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Mann v. United States

United States District Court, E.D. Michigan, Southern Division

October 4, 2017

Jack Mann, Plaintiff,
v.
United States of America, Defendant.

          R. Steven Whalen U.S. Magistrate Judge.

          ORDER DENYING PLAINTIFF'S MOTION FOR RECONSIDERATION [107]

          Arthur J. Tarnow, Senior United States District Judge.

         On August 18, 2017, Plaintiff Jack Mann filed a Motion for Reconsideration [Dkt. #107], asserting, among other things, that he “has never been able to properly exhaust remedies.” Mann asks the Court to reconsider its July 19, 2017 Order [106] in which it denied Plaintiff's Motion to Hold Case in Abeyance and denied Plaintiff's Motion to Reopen the Case.

         On September 4, 2014, Plaintiff filed his pro se Complaint [1], alleging that the individual defendants - Bureau of Prison (“BOP”) employees - retaliated against him by denying him access to programs and good time credit.[1] Defendants sought dismissal due to Plaintiff's failure to exhaust his administrative remedies. Attached to Defendant's Motion to Dismiss and/or for Summary Judgment [28] was the sworn declaration of Cynthia Suydam, the Associate Warden's secretary at FCI Milan where Plaintiff was incarcerated. According to the declaration, Ms. Suydam reviewed the BOP's database (“SENTRY”) for records pertaining to Plaintiffs requests for administrative remedies. She found that Plaintiff did not file a request for administrative remedy until October 2014, after he filed the Complaint in this case. See Dkt. 28-3.

         On January 27, 2016, after the appropriate briefing by both parties, the Magistrate Judge issued a Report and Recommendation (“R&R”) [70] advising the Court to dismiss the case without prejudice due to Plaintiff's failure to exhaust administrative remedies pursuant to the Prison Litigation Reform Act (“PLRA”). The Court adopted the R&R on March 31, 2016 [82] and dismissed the case without prejudice. The Court entered Judgment [83] the same day. Plaintiff filed a number of post-judgment motions, all of which were denied. See Dkt. 84-86, 91-92, 94, 96, 99, 101, 105, 106.

         Time and again, as set forth below, Plaintiff has provided the Court with contradictory information as to whether or not he properly exhausted his administrative remedies:

• April 21, 2015 Motion for Summary Judgment [36]: Plaintiff stated that he had “exhausted all FTCA and PRLA remedy requirements in a timely fashion.” (Dkt. 36, Pg. ID 308).
• April 21, 2015 Affidavit [37]: Plaintiff submitted that he “personally exhausted [his] PLRA and FTCA remedies.” (Dkt. 37, Pg. ID 347).
• April 12, 2016 Motion to Alter or Amend Judgment [86]: Plaintiff claimed - for the first time - that he was prevented from pursuing his administrative remedies pursuant to the PLRA. (Dkt. 86, Pg. ID 1002) (“Mann was unable to satisfy the remedy process because he was in the SHU at the facility he was filing against.”).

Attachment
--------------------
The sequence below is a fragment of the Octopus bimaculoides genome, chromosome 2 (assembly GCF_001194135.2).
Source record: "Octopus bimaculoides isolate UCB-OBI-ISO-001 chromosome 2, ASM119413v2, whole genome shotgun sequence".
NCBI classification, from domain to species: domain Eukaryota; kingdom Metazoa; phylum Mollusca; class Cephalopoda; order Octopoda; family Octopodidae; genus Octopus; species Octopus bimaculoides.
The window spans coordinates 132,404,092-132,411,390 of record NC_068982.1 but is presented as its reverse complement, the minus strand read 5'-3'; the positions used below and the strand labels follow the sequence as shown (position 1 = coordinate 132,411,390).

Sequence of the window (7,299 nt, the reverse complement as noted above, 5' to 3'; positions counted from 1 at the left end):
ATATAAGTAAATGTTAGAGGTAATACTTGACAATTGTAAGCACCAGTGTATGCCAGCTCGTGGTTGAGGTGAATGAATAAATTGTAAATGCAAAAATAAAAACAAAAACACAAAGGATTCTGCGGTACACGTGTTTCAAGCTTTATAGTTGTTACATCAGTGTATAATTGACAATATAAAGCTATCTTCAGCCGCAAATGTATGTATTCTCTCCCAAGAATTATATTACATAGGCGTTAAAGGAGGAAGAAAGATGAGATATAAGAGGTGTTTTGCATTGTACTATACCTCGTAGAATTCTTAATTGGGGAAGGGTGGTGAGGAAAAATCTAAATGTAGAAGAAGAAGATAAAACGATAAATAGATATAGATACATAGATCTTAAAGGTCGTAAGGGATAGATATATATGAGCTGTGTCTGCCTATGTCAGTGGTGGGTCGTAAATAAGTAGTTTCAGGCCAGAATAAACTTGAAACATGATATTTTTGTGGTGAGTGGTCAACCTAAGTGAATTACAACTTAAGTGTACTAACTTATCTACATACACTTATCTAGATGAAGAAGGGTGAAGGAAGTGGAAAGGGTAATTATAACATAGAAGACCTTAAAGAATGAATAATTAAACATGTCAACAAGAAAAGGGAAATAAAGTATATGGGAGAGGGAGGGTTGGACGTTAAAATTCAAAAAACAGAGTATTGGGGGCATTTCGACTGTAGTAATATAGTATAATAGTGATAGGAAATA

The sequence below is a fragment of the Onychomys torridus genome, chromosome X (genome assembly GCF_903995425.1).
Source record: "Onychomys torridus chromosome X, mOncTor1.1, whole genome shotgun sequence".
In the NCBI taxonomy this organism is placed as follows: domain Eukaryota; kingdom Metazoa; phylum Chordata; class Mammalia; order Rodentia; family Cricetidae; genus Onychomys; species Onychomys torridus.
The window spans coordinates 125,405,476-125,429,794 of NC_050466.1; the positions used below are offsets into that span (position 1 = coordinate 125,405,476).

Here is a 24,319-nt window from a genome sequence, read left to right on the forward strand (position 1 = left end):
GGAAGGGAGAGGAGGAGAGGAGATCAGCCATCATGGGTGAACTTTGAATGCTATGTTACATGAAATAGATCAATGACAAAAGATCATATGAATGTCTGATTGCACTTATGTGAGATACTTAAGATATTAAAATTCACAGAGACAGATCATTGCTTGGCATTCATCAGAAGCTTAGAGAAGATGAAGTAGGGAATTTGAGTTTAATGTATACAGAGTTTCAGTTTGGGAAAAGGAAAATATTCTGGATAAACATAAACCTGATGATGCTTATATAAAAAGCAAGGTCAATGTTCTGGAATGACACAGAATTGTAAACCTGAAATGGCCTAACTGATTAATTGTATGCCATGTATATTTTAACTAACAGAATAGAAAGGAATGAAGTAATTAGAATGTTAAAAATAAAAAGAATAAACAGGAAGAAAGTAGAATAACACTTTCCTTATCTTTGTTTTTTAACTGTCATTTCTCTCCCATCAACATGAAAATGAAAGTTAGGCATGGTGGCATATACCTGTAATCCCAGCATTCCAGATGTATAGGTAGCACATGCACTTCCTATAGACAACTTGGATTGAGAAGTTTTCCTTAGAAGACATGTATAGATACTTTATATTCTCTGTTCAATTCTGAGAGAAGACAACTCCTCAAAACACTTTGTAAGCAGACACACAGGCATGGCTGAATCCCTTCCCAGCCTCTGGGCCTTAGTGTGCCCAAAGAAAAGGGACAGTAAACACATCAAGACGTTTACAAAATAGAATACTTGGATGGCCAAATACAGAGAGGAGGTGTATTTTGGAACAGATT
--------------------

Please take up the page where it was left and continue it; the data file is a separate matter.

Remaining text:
• February 22, 2017 Motion for Notification to this Court that Administrative Remedies Were Totally Unavailable to Plaintiff Until He Arrived At Current Institution [101]: Plaintiff said that he had “a counselor at FCI Ashland who he believes will allow him to start the remedy process.” (Dkt. 101, Pg. ID 1095).
• July 17, 2017 Motion to Reopen Case [105]: Plaintiff stated that he “has exhausted his remedies as per the instruction of this Honorable Court.” (Dkt 105, Pg. ID 1113).

         In his current Motion for Reconsideration, Plaintiff now claims that he “has never been able to properly exhaust remedies.” (Dkt. 107, Pg. ID 1129). He also suggests that because he is no longer incarcerated, “he is no longer required to exhaust remedies to bring suit as he should no longer be under the Prison Litigation Reform Act requirements.” Id.

         The Court is aware that the PLRA does not apply to non-prisoners. See Cox v. Mayer, 332 F.3d 422, 424 (6th Cir. 2003).[2] In addition, it is well-established that a prisoner's lack of compliance with an institution's administrative process may be excused “when the improper actions of prison officials render the administrative remedies functionally unavailable.” Himmelreich v. Federal Bureau of Prisons, 766 F.3d 576, 577 (6th Cir. 2014).

         This case was dismissed without prejudice and is complete. A dismissal without prejudice provides Plaintiff the benefit of being able to file his case a second time. See McCloy v. Correction Medical Services, 794 F.Supp.2d 743, 751 (E.D. Mich. 2011). Plaintiff may raise the issue of the applicability of the PLRA if and when he decides to file a ...


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